For example, if you want to use a faster shutter speed without changing the aperture, you could increase the ISO instead. This relationship between lens aperture, shutter speed and ISO could quickly get complicated, but there are drawbacks to changing the ISO which mean that in practice you tend to change the ISO only when you have to. 


ISO drawbacks:
When you increase the ISO setting, you're not really making it more sensitive to light, you're simply amplifying the light values it's managed to capture. The problem with this is that all digital images have some background noise. Usually, you don't see it because it's faint compared to the light falling on the sensor, but when you increase the ISO, you amplify it, and it shows up as a kind of random speckling. The higher the ISO, the worse the noise.The 'signal-to-noise' ratio is one of the things we measure in our camera tests. Low ISOs offer a high signal-to-noise ratio (lots of signal, not much noise), but higher ISO settings bring a lower signal-to-noise ratio, which means that this random noise is making up a larger part of the picture.
Exposure options:

ISO adjustments are best kept for situations where they're absolutely necessary.  The regular exposure adjustments of lens aperture and shutter speed are the ones to use on a daily basis, and you only need to think about the ISO if the light levels fall to the point where you 'run out of apertures' (you're at the maximum aperture, and are risking camera shake from slow shutter speeds). If your DSLR has a full auto mode, it will make these decisions for you, increasing the ISO where it has to in order to avoid camera shakeOtherwise, you need to keep an eye on the camera settings yourself and increase the ISO if you're shooting in marginal conditions (or use your camera's Auto ISO function). It's often best to take control rather than leaving it to the camera, because there will be situations where you're the only one who can judge what a suitable shutter speed will be.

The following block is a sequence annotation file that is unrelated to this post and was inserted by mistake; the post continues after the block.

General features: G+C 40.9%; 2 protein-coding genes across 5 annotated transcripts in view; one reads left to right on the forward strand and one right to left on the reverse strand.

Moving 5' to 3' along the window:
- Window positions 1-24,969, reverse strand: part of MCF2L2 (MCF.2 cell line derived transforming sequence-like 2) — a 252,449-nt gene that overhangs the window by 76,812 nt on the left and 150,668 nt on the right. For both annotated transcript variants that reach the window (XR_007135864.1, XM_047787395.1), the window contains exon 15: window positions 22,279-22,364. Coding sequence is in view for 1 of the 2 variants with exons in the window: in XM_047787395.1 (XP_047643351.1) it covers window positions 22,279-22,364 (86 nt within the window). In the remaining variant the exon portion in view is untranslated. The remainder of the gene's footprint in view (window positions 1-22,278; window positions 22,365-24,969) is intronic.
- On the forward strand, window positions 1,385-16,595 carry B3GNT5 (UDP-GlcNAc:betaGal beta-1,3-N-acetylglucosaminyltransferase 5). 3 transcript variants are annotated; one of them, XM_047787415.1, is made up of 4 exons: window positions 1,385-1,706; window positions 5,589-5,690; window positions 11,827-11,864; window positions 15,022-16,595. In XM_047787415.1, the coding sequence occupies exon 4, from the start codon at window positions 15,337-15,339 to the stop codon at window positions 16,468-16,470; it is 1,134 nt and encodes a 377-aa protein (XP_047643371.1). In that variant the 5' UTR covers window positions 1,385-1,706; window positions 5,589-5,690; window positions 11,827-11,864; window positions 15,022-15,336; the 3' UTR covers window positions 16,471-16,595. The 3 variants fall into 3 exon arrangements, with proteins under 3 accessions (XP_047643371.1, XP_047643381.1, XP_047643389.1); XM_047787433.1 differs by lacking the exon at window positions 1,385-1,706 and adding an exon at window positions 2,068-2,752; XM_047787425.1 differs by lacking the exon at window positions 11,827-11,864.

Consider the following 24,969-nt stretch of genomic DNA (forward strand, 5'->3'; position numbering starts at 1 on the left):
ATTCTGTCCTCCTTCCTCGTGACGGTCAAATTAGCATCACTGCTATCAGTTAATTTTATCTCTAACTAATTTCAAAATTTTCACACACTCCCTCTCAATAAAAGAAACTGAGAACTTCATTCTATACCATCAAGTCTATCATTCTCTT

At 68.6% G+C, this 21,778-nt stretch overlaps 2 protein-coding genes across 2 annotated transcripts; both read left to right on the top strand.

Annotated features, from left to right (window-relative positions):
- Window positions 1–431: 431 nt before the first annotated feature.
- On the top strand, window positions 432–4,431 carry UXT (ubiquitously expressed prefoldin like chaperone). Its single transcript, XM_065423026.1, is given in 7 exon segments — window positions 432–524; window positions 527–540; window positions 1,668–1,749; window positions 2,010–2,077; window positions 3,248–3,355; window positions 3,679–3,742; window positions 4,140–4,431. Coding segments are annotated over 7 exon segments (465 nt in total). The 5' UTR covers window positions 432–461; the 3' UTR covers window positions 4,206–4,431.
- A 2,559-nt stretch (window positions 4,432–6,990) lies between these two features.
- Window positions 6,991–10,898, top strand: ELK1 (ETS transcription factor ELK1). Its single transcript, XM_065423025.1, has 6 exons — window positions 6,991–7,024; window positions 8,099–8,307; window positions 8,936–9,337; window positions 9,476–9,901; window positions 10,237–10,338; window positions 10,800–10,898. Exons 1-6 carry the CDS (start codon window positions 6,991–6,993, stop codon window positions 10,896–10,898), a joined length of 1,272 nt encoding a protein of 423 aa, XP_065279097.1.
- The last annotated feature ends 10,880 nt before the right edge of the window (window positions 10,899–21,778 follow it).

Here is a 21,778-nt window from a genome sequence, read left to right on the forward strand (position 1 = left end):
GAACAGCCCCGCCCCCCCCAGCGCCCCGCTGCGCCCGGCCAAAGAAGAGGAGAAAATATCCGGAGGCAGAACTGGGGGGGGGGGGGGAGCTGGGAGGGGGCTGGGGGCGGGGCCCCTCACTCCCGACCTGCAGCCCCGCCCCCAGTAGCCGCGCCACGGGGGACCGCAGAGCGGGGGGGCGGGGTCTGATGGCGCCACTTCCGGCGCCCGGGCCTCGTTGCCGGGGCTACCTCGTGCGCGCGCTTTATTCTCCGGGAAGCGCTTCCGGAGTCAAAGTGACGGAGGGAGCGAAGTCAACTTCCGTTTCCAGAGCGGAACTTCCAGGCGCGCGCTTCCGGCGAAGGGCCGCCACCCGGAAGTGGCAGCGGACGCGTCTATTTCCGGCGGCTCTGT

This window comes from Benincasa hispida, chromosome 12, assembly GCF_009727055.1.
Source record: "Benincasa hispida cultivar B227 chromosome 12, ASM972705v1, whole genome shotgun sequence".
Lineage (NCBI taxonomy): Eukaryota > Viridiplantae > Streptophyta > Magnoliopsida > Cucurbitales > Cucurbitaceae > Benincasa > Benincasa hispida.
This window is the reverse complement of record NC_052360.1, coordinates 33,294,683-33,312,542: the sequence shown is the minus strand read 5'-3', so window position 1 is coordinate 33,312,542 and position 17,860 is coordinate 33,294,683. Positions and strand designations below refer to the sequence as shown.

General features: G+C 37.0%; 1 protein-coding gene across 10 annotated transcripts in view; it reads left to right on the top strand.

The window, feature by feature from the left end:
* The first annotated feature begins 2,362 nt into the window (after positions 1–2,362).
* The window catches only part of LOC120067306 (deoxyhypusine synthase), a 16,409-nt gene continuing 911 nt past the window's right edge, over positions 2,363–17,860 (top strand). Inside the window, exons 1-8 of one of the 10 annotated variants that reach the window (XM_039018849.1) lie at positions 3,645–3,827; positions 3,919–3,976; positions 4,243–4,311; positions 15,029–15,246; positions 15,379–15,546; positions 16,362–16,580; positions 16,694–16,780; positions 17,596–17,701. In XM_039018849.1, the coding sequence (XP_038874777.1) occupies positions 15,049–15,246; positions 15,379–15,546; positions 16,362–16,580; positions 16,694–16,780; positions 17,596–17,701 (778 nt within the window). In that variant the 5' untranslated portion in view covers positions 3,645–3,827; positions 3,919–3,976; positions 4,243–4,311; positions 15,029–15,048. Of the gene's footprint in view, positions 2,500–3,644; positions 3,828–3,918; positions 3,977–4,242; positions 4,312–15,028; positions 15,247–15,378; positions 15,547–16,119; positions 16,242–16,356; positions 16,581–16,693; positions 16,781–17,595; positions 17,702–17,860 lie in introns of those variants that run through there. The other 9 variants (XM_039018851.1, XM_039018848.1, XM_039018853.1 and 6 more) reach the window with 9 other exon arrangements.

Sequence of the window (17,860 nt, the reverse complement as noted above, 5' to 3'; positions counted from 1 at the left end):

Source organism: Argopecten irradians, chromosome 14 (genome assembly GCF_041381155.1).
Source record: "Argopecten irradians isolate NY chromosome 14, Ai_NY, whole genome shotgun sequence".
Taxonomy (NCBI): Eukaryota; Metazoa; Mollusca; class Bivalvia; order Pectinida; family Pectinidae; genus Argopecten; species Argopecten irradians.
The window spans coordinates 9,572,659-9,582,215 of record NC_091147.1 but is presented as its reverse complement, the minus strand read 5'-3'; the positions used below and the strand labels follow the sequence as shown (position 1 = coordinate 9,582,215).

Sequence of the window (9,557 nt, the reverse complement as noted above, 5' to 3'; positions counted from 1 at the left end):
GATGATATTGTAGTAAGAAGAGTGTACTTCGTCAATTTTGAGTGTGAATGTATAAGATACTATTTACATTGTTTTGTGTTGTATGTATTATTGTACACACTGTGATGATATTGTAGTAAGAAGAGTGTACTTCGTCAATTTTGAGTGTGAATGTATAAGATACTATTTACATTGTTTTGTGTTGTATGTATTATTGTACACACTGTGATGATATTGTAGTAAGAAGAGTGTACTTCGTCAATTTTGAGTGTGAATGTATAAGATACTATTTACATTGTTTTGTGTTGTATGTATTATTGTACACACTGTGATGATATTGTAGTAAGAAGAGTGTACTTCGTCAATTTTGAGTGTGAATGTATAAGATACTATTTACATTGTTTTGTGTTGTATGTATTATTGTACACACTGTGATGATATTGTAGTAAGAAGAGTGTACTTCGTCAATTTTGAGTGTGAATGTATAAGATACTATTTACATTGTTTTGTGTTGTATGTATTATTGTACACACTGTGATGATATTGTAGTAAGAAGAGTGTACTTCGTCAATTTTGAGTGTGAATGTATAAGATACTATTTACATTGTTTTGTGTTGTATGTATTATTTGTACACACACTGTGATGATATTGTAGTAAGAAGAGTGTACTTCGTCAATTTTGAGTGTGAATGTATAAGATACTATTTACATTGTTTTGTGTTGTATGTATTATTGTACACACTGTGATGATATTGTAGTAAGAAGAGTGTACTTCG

This chart shows which shutter speeds and ISO settings to use when taking different pictures. 
  
TIP: Your ISO setting will also affect the brightness of the picture in conjunction with the quality. Without getting into the complexities of your camera's electronic sensor, suffice to say that the higher the ISO, the brighter the resulting picture. Unfortunately, as ISO increases so does color noise, which really brings down the quality of the photo.

"ISO" actually refers to the International Organization for Standardization ( ISO being derived not from the organization's acronym,but from the Geek work, "isos" which means equal. ) The ISO scale is the organization's ISO 5800:1987 standard that has become the universal scale for measuring the light sensitivity of a film. This scale was based on an earlier American Standard Association (ASA) scale, so the terms ISO and ASA are interchangeable, although ISO is far more widely now. :)

---------------------------------------------------------------------------------

I hope you enjoy reading the 5th part of digital photography basics.
Later then. ^_^
Enjoy mastering yerrr crafts! :)

Godbless!



0 comments:

Post a Comment